Overview of the Italian Language
Italian is a beautiful Romance language that was based on Tuscan and Vulgar (simple) Latin. It is the official language of Italy and has several local dialects, especially Florentine. It is the official language of Vatican City and most communications within the Catholic Church. Its main lexicon is from the Tuscan language spoken by the upper class in Florence.
One of the most influential people who helped solidify the language was the Florentine writer, Dante. His collective works became the standard for literate Italians and made the Florentine dialect the official language for most of the country. It slowly replaced Latin in the unifying city-states and was one of the first languages that was recognized in the Austrian-Hungarian Empire.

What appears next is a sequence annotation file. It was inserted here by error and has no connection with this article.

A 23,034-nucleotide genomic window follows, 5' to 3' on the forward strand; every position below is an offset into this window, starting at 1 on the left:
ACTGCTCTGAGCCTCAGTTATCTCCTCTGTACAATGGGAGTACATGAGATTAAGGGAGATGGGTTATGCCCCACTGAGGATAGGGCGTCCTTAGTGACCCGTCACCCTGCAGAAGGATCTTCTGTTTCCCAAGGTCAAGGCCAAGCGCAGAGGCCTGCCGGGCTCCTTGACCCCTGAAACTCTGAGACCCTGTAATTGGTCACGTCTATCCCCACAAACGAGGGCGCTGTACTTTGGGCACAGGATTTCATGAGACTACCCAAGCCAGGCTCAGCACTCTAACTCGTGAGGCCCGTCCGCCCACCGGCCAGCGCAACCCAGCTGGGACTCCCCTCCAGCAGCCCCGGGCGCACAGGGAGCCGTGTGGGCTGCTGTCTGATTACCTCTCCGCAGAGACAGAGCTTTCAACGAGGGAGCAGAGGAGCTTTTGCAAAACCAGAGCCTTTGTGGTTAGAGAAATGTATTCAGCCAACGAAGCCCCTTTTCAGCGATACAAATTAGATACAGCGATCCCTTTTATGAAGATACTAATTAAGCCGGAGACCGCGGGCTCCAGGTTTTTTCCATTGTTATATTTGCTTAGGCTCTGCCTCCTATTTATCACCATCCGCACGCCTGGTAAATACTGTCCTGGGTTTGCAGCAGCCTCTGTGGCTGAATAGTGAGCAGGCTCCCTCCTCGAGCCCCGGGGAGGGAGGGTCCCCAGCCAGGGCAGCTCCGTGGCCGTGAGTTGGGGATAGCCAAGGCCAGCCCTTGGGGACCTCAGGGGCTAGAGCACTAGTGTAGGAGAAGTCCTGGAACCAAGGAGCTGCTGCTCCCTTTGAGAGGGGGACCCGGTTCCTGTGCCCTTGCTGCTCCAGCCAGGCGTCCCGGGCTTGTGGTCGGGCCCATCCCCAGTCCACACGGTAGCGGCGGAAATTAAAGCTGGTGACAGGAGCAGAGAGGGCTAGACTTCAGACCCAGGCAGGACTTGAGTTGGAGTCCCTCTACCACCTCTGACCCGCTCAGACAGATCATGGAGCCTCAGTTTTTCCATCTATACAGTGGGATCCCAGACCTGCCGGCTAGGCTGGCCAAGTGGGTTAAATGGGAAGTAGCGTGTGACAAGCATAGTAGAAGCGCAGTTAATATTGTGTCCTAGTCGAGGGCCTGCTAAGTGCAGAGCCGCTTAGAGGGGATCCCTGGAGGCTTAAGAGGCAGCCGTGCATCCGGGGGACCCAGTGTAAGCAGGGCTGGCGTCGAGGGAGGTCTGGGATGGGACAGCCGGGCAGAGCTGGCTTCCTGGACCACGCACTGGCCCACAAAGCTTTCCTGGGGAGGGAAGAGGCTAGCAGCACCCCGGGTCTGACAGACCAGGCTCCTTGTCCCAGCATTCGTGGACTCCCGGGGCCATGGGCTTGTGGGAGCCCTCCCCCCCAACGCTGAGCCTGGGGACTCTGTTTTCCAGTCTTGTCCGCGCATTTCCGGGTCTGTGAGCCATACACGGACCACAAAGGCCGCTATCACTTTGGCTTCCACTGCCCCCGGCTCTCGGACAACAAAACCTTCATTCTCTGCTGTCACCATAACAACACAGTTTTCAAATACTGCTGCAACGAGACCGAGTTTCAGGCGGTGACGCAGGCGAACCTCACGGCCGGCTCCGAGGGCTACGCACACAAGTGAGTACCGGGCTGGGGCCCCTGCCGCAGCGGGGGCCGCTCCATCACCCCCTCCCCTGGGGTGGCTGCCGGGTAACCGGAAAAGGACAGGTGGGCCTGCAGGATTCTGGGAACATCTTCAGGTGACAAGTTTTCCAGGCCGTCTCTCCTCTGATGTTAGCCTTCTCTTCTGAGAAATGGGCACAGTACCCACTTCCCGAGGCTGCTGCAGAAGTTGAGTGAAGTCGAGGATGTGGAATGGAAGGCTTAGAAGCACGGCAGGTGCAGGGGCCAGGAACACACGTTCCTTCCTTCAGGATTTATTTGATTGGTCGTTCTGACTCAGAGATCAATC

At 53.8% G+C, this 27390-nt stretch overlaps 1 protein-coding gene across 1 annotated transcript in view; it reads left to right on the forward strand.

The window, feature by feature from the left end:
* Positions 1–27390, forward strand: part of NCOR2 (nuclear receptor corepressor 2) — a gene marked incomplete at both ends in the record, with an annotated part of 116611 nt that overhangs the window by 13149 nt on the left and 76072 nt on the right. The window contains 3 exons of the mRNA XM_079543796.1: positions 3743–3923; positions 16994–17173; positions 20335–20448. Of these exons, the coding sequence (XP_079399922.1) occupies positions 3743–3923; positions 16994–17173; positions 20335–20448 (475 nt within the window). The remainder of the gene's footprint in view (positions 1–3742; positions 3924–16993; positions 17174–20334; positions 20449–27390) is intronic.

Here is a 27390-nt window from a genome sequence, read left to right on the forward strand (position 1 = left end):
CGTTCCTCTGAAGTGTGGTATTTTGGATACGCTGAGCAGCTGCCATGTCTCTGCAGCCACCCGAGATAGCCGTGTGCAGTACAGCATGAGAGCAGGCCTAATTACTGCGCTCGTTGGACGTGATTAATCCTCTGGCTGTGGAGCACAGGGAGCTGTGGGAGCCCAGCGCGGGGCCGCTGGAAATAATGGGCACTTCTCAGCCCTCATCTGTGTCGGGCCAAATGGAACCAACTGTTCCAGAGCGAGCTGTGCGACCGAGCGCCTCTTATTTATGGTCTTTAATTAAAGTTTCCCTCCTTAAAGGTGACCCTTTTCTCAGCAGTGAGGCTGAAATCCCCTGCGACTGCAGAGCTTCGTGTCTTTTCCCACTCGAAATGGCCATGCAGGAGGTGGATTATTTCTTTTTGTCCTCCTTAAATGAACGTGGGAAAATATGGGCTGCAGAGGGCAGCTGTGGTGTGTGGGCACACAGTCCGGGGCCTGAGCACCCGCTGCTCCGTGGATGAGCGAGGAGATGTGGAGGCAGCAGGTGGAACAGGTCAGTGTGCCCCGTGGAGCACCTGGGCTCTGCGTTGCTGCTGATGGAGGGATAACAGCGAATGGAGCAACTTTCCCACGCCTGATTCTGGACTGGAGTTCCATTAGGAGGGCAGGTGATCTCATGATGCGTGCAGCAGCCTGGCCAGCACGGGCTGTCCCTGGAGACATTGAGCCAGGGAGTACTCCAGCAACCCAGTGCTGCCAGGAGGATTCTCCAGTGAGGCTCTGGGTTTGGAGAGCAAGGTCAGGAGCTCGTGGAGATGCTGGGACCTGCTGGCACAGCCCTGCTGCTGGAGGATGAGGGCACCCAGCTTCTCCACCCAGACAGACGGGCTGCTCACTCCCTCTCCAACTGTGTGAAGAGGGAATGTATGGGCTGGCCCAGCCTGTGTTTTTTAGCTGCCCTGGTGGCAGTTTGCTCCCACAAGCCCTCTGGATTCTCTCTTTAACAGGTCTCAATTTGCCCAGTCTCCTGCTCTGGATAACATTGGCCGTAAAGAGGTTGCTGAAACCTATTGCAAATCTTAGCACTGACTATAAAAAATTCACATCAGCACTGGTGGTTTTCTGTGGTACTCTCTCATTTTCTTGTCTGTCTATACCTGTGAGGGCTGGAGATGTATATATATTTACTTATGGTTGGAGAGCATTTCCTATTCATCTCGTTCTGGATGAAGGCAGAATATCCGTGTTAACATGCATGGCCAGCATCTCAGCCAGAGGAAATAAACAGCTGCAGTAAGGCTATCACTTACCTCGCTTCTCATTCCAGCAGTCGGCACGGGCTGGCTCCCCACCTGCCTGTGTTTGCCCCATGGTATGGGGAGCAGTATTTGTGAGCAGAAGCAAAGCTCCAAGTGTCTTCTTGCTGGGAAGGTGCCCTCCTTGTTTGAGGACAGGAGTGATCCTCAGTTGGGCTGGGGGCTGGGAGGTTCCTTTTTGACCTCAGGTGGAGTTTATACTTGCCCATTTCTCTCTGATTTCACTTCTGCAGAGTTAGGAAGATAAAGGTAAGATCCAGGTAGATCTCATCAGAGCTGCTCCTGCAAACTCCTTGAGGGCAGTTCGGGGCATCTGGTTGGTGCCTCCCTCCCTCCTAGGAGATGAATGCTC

Many dialects of the same language were used throughout the country. During the Renaissance, there was much contention between different factions as to which dialect was true Italian. Some groups thought that Dante’s works represented the pure tongue while others favored their own area’s vernacular. It was not until 1612 that an official Italian dictionary was published that brought standardization to the language. Even as late as 1861, many Italians favored their regional dialect. Less than 10% spoke the standardized language.
There are still several places in the world that have an Italian language influence. According to statistics, Italian rates as the fourth foreign language that is taught in high school. Italian is the official language of written music and is has great influence in the art world. As an evolving language, it continues to add to its vocabulary with technology and cultural changes.
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